On Sunday, June 2, the 50th Celebrate Israel Parade (formerly the Salute to Israel Parade) will march up Fifth Avenue from 57th Street to 74th Street, from 11 a.m. to 4 p.m., rain or shine. The theme is “Picture Israel: The Art & Craft.” The parade will be broadcast on WOR Channel 9, noon-2 p.m. and JL-TV from 2-3 p.m. The Jewish Week recently spoke to the parade’s director, Michael Mittelman.
In recent years some of the most strident international anti-Israel activism has come out of South Africa — a rally last month against Israeli Independence Day sponsored by South Africa’s major trade union confederation, special labels for products made by Israeli companies in “illegal settlements” on the West Bank, support for an academic boycott of Israel and for the wider Boycott, Divestment and Sanctions (BDS) movement.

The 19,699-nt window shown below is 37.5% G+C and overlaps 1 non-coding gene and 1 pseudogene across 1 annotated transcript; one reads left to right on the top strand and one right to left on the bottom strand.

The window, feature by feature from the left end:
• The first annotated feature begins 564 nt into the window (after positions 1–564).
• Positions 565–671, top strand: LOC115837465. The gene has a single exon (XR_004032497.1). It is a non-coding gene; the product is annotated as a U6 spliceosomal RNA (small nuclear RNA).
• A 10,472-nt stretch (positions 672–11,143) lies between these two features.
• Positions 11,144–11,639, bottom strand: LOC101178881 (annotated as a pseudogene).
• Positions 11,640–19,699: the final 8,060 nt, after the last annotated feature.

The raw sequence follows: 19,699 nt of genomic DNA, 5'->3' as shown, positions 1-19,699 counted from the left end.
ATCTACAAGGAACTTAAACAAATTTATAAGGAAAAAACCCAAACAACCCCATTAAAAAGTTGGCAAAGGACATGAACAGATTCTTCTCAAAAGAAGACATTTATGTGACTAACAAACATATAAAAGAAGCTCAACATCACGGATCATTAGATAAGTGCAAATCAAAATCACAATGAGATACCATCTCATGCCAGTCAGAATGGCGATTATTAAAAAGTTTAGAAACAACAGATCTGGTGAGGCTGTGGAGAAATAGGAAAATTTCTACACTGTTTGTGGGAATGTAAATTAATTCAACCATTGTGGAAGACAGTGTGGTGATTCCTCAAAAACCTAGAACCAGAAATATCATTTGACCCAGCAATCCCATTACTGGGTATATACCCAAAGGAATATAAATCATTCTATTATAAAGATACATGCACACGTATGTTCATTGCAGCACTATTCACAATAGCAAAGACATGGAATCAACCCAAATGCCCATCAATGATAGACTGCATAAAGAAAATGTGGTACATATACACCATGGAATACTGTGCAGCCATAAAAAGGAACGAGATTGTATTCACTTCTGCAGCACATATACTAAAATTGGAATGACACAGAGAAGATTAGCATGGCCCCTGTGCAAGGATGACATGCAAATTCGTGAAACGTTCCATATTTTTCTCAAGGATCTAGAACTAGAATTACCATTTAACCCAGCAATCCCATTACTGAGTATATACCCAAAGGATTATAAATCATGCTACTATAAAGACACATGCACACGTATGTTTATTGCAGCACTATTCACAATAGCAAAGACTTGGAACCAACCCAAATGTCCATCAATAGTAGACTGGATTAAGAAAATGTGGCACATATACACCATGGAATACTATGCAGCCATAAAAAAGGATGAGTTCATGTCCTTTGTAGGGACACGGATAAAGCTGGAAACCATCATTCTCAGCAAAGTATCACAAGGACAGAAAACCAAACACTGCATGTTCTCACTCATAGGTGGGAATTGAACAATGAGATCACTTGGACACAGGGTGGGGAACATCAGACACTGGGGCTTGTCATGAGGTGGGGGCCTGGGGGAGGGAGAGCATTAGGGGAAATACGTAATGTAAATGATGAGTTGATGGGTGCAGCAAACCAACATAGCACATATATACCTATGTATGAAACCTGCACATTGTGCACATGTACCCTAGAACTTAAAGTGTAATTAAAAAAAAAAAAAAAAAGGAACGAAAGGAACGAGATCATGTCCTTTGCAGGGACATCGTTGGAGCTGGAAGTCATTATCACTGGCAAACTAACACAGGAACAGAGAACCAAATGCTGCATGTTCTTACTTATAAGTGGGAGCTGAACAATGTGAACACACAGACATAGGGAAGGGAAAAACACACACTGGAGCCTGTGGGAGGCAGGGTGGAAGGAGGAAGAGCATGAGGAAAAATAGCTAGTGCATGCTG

Ruth Messinger left a 20-year career in politics, including Manhattan borough president, in 1998 to become president of the American Jewish World Service (AJWS), a nonprofit that supports human rights for marginalized people around the world.
Earlier this year, as I was approaching (with no small degree of apprehension) the imminent arrival of my 60th birthday, I found myself struggling to address exactly what turning 60 meant to me. What was its significance?
The oldest of 11 in a Chabad emissary family in San Diego, Bryna Leider got an early start working in Jewish education. Now 35 and the founding educational director of Luria Academy, an “open Orthodox” Jewish Montessori school launched seven years ago in Prospect Heights, Brooklyn, Leider is one of five New York-area educators honored with the Jewish Education Project’s annual Young Pioneers Award this spring.